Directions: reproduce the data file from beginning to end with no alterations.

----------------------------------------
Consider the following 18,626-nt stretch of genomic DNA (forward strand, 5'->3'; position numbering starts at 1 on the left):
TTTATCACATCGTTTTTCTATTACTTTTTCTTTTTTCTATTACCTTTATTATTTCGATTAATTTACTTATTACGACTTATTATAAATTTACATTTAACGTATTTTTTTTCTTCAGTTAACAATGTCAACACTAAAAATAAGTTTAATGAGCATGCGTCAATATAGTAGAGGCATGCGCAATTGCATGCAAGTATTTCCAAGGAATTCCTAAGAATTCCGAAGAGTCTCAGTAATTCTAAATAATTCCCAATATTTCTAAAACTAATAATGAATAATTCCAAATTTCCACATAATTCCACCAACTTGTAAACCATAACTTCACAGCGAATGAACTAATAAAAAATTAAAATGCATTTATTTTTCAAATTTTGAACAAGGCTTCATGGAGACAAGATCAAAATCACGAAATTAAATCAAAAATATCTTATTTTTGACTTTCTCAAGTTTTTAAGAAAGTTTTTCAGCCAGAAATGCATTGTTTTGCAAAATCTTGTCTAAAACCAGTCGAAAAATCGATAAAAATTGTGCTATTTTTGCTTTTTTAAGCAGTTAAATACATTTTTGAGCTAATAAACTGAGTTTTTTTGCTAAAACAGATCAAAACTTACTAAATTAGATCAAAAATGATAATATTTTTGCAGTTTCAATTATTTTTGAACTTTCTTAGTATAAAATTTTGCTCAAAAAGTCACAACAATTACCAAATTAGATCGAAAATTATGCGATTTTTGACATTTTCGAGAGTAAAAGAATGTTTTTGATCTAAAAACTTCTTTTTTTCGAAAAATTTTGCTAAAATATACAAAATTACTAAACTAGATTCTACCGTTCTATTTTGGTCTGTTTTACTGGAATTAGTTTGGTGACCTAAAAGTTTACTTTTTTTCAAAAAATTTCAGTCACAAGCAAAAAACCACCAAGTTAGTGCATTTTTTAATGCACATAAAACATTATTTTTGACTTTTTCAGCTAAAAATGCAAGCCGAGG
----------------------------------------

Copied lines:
Consider the following 18,626-nt stretch of genomic DNA (forward strand, 5'->3'; position numbering starts at 1 on the left):
TTTATCACATCGTTTTTCTATTACTTTTTCTTTTTTCTATTACCTTTATTATTTCGATTAATTTACTTATTACGACTTATTATAAATTTACATTTAACGTATTTTTTTTCTTCAGTTAACAATGTCAACACTAAAAATAAGTTTAATGAGCATGCGTCAATATAGTAGAGGCATGCGCAATTGCATGCAAGTATTTCCAAGGAATTCCTAAGAATTCCGAAGAGTCTCAGTAATTCTAAATAATTCCCAATATTTCTAAAACTAATAATGAATAATTCCAAATTTCCACATAATTCCACCAACTTGTAAACCATAACTTCACAGCGAATGAACTAATAAAAAATTAAAATGCATTTATTTTTCAAATTTTGAACAAGGCTTCATGGAGACAAGATCAAAATCACGAAATTAAATCAAAAATATCTTATTTTTGACTTTCTCAAGTTTTTAAGAAAGTTTTTCAGCCAGAAATGCATTGTTTTGCAAAATCTTGTCTAAAACCAGTCGAAAAATCGATAAAAATTGTGCTATTTTTGCTTTTTTAAGCAGTTAAATACATTTTTGAGCTAATAAACTGAGTTTTTTTGCTAAAACAGATCAAAACTTACTAAATTAGATCAAAAATGATAATATTTTTGCAGTTTCAATTATTTTTGAACTTTCTTAGTATAAAATTTTGCTCAAAAAGTCACAACAATTACCAAATTAGATCGAAAATTATGCGATTTTTGACATTTTCGAGAGTAAAAGAATGTTTTTGATCTAAAAACTTCTTTTTTTCGAAAAATTTTGCTAAAATATACAAAATTACTAAACTAGATTCTACCGTTCTATTTTGGTCTGTTTTACTGGAATTAGTTTGGTGACCTAAAAGTTTACTTTTTTTCAAAAAATTTCAGTCACAAGCAAAAAACCACCAAGTTAGTGCATTTTTTAATGCACATAAAACATTATTTTTGACTTTTTCAGCTAAAAATGCAAGCCGAGG